England 16-17 New Zealand: We must 'learn' how to win - Wayne Bennett
Coach Wayne Bennett said England must learn how to win after a 17-16 defeat against New Zealand in their opening Four Nations match.
Shaun Johnson kicked the winning drop-goal as the defending champions edged a tense Test match in Huddersfield.
Australian Bennett, taking charge of his first England game on home soil, said: "I'm disappointed in the result but not the effort.
"The difference was a little bit of smarts. Everything else was there."
England lost to a last-gasp try against the Kiwis at Wembley in the semi-final of the 2013 World Cup, and a series of poor decisions and play execution proved costly at a sold-out John Smith's Stadium.
England surrendered an early 4-0 lead, and at one point trailed 12-4, but battled back to level at 16-16 before man of the match Johnson's decisive score.
Asked what England are missing after losing another tight encounter, Bennett said: "It is a learnt thing and we have got to learn how to do it.
"We have a history of not doing it and it is part of the process. You've got to hope that is what I bring.
"It was a quality game of football and we were in it right until the end."
England's progress impresses Bennett
England might have lost, but Bennett has been impressed with the progress shown by his team during the two weeks since he flew in from Australia.
His first game in charge was a comfortable 40-6 win over France in Avignon last weekend, and his team now have a week to prepare for their Four Nations match against Scotland in Coventry next Saturday.
"Things have come a long way," Bennett said. "You've got to remember that we've just had two weeks together."
The match was Sam Burgess's first as England captain, and his first since returning to the game from union.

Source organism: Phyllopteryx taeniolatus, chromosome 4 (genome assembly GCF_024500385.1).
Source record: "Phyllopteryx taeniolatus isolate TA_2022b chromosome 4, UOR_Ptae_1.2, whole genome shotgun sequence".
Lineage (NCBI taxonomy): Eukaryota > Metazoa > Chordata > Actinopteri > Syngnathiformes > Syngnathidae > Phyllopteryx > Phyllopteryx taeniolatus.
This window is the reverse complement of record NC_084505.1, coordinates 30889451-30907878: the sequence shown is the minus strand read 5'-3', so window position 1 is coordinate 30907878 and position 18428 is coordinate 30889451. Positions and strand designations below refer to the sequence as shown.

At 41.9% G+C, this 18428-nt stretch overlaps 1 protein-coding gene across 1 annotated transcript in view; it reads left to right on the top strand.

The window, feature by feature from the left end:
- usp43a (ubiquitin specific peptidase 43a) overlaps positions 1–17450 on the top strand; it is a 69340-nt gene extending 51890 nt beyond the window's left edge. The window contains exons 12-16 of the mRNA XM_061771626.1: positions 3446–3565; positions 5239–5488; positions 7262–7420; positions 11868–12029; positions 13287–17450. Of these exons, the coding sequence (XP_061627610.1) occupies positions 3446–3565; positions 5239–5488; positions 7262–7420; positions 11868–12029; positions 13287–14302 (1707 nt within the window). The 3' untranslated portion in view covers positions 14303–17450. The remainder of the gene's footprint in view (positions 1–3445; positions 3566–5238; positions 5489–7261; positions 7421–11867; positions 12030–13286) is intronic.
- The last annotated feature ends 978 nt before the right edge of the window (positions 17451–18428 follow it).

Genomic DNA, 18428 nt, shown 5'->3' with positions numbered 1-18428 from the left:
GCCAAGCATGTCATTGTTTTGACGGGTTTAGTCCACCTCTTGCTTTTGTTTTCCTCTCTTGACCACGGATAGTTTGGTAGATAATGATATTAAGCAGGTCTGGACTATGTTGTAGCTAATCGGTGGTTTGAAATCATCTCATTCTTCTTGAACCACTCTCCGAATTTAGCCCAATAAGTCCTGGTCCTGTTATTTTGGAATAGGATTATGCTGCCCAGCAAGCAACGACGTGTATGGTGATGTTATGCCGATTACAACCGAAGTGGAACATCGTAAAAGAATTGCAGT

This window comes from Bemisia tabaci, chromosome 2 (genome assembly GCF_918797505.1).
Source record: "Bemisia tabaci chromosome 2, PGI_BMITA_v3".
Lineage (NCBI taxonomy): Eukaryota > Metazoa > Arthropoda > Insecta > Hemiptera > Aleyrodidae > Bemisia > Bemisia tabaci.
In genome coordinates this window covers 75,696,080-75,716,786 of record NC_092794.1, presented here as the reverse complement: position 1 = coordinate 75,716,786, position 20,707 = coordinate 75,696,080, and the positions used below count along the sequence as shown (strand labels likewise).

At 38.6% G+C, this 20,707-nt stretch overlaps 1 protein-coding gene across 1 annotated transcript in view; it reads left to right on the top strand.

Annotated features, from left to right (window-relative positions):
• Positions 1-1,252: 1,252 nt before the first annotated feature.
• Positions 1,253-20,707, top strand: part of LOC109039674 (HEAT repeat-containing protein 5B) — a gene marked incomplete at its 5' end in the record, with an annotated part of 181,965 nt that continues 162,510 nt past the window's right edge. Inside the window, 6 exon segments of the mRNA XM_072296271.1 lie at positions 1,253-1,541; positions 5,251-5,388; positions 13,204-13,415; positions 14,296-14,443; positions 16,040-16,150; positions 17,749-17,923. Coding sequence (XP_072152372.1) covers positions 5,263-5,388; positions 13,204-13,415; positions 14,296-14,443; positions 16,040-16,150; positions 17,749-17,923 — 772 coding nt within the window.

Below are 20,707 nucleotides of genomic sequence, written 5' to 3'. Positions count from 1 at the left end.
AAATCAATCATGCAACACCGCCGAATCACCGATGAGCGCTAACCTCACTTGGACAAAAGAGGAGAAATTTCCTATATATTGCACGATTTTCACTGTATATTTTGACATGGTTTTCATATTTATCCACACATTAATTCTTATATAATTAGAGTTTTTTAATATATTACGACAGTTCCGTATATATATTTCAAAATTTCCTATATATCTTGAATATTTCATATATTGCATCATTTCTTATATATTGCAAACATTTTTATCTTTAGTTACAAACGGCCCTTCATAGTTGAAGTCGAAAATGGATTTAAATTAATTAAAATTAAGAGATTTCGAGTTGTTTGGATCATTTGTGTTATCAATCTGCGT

He said: "You've got to understand the situation we are in. We have improved a hell of a lot in two weeks, and we have still got a couple of weeks before we play Australia."
England end their round-robin series of games with a match against the Kangaroos in London on 13 November - and their defeat by the Kiwis means they are likely to need to win that to reach the final.
Errors cost us - Burgess
Burgess said unforced errors from his team allowed New Zealand to edge a tight Test.
The 27-year-old, who was returning to the ground where he made his international debut in 2007, brought his players in to a huddle at the end of the match.
"We had a chat together on the field and said that the effort was there," he said.
"The character we showed gives us confidence and belief. We are looking at improving on a daily basis and not getting too ahead of ourselves.
"They did well to win the game. It is international rugby league and we gifted a couple of tries - that is one or two too many at this level and made it tough."
'The most pleasing thing was our defence'
New Zealand hosts started particularly strongly, although their territorial advantage did not yield a first-half try.
Head coach David Kidwell said: "It was an outstanding performance. The most pleasing thing was our defence - that's something we stand for.
"I thought England came out firing and we knew we had to build up our sets and make sure we had a high completion."
Kevin Sinfield, former England captain
The battle's lost but the war's not over. It's still all there for us. We won that second half 12-11.
We had opportunities. We didn't play the Aussie way or the Kiwi way; we played the English way and threw the ball about.
It's a number of years since England have beaten Australia, but we're going to do it at some stage. Why not this year? We have the quality in this team to win.
Robbie Hunter-Paul, former New Zealand international
At the crucial times, New Zealand made the right decisions and showed a bit more experience than England did.